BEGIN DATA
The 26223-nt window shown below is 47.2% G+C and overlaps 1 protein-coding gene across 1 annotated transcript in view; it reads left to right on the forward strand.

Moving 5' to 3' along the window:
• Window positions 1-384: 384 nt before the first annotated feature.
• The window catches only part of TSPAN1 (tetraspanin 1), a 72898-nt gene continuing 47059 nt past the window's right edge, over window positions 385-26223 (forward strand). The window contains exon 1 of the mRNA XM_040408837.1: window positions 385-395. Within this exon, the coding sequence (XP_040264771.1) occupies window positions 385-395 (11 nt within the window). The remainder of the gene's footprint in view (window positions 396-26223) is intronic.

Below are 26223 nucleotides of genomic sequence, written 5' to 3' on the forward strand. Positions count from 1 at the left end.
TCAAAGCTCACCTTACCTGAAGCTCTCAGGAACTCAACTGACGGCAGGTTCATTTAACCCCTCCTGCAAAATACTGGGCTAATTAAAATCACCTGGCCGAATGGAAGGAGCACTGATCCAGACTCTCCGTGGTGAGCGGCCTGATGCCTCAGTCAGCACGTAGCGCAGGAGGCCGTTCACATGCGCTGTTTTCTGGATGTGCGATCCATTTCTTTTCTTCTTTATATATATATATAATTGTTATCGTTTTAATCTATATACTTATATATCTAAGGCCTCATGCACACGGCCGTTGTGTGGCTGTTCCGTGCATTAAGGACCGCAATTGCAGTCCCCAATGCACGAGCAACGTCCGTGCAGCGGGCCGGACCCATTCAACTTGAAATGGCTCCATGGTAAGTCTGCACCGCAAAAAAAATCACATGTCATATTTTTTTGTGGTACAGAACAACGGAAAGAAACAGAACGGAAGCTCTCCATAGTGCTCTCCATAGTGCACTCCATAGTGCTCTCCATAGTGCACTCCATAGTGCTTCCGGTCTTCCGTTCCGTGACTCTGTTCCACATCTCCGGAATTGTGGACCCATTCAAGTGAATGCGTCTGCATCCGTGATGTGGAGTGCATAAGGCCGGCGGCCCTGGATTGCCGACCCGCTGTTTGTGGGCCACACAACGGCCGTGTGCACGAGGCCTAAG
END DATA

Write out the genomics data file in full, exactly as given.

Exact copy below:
The 26223-nt window shown below is 47.2% G+C and overlaps 1 protein-coding gene across 1 annotated transcript in view; it reads left to right on the forward strand.

Moving 5' to 3' along the window:
• Window positions 1-384: 384 nt before the first annotated feature.
• The window catches only part of TSPAN1 (tetraspanin 1), a 72898-nt gene continuing 47059 nt past the window's right edge, over window positions 385-26223 (forward strand). The window contains exon 1 of the mRNA XM_040408837.1: window positions 385-395. Within this exon, the coding sequence (XP_040264771.1) occupies window positions 385-395 (11 nt within the window). The remainder of the gene's footprint in view (window positions 396-26223) is intronic.

Below are 26223 nucleotides of genomic sequence, written 5' to 3' on the forward strand. Positions count from 1 at the left end.
TCAAAGCTCACCTTACCTGAAGCTCTCAGGAACTCAACTGACGGCAGGTTCATTTAACCCCTCCTGCAAAATACTGGGCTAATTAAAATCACCTGGCCGAATGGAAGGAGCACTGATCCAGACTCTCCGTGGTGAGCGGCCTGATGCCTCAGTCAGCACGTAGCGCAGGAGGCCGTTCACATGCGCTGTTTTCTGGATGTGCGATCCATTTCTTTTCTTCTTTATATATATATATAATTGTTATCGTTTTAATCTATATACTTATATATCTAAGGCCTCATGCACACGGCCGTTGTGTGGCTGTTCCGTGCATTAAGGACCGCAATTGCAGTCCCCAATGCACGAGCAACGTCCGTGCAGCGGGCCGGACCCATTCAACTTGAAATGGCTCCATGGTAAGTCTGCACCGCAAAAAAAATCACATGTCATATTTTTTTGTGGTACAGAACAACGGAAAGAAACAGAACGGAAGCTCTCCATAGTGCTCTCCATAGTGCACTCCATAGTGCTCTCCATAGTGCACTCCATAGTGCTTCCGGTCTTCCGTTCCGTGACTCTGTTCCACATCTCCGGAATTGTGGACCCATTCAAGTGAATGCGTCTGCATCCGTGATGTGGAGTGCATAAGGCCGGCGGCCCTGGATTGCCGACCCGCTGTTTGTGGGCCACACAACGGCCGTGTGCACGAGGCCTAAG